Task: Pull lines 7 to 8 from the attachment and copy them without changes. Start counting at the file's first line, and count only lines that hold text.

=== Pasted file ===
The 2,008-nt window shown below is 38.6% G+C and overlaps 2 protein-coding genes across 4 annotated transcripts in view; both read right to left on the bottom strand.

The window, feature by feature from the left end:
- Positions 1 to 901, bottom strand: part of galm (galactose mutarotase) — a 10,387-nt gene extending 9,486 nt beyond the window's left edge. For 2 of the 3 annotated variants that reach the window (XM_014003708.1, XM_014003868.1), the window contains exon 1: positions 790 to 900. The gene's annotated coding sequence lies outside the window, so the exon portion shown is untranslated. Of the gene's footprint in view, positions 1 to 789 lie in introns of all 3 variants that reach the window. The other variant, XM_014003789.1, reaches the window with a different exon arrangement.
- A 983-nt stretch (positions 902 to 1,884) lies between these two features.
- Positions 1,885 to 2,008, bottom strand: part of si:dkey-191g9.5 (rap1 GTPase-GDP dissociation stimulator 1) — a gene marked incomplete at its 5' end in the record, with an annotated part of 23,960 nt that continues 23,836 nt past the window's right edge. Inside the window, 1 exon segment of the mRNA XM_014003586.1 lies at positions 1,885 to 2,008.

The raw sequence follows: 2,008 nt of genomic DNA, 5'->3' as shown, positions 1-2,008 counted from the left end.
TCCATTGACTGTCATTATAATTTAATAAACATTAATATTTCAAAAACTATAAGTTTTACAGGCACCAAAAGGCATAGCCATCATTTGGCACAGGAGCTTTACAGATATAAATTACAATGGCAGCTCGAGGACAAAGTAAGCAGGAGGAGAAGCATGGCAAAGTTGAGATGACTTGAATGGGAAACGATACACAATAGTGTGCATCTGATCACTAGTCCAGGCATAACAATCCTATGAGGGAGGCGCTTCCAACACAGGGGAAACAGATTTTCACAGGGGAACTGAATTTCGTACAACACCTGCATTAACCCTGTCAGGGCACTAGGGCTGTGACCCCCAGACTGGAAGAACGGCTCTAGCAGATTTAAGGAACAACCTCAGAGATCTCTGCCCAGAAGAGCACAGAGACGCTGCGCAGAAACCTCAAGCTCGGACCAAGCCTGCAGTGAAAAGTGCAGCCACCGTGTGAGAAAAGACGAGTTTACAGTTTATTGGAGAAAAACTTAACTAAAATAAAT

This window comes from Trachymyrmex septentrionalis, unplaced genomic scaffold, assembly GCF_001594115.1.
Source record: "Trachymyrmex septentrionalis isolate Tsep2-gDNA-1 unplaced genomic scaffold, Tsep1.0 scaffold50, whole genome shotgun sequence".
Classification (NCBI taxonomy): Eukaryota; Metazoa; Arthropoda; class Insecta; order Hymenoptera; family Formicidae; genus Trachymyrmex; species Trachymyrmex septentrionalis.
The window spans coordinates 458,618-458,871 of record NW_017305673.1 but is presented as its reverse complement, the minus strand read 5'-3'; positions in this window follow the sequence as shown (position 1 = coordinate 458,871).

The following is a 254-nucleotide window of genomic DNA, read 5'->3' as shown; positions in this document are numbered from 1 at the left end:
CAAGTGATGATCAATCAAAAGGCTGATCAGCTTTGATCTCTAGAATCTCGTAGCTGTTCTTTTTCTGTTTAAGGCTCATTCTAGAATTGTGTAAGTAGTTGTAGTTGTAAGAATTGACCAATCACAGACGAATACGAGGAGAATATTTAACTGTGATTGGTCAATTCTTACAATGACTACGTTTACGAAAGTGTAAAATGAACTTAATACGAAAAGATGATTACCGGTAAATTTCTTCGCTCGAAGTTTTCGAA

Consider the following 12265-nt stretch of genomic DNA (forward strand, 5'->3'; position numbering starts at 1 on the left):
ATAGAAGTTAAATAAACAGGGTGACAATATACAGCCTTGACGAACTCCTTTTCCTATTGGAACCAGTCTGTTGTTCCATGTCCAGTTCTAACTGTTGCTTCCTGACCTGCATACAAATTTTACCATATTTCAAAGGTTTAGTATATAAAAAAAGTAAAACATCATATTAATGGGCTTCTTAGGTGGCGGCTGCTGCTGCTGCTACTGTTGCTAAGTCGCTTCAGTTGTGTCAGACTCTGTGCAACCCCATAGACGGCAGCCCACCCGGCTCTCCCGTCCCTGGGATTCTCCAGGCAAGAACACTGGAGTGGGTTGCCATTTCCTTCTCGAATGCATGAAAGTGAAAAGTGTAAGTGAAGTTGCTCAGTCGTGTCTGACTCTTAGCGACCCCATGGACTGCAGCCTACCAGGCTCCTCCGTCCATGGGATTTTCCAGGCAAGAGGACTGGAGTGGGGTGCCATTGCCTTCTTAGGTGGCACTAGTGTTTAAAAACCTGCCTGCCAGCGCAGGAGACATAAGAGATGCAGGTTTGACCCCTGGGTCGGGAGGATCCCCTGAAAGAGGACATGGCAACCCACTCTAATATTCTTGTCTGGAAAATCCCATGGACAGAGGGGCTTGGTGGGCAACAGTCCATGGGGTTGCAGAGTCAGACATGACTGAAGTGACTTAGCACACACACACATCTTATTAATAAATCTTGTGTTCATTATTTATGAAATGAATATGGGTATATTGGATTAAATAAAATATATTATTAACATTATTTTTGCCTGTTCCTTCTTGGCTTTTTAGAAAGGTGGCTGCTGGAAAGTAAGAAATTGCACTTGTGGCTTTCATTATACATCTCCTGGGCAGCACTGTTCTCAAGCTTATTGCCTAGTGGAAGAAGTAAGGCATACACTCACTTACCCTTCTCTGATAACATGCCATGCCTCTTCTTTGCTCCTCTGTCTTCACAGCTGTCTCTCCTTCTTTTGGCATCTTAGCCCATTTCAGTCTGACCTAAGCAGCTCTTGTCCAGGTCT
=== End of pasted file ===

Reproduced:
TCCATTGACTGTCATTATAATTTAATAAACATTAATATTTCAAAAACTATAAGTTTTACAGGCACCAAAAGGCATAGCCATCATTTGGCACAGGAGCTTTACAGATATAAATTACAATGGCAGCTCGAGGACAAAGTAAGCAGGAGGAGAAGCATGGCAAAGTTGAGATGACTTGAATGGGAAACGATACACAATAGTGTGCATCTGATCACTAGTCCAGGCATAACAATCCTATGAGGGAGGCGCTTCCAACACAGGGGAAACAGATTTTCACAGGGGAACTGAATTTCGTACAACACCTGCATTAACCCTGTCAGGGCACTAGGGCTGTGACCCCCAGACTGGAAGAACGGCTCTAGCAGATTTAAGGAACAACCTCAGAGATCTCTGCCCAGAAGAGCACAGAGACGCTGCGCAGAAACCTCAAGCTCGGACCAAGCCTGCAGTGAAAAGTGCAGCCACCGTGTGAGAAAAGACGAGTTTACAGTTTATTGGAGAAAAACTTAACTAAAATAAAT

This window comes from Trachymyrmex septentrionalis, unplaced genomic scaffold, assembly GCF_001594115.1.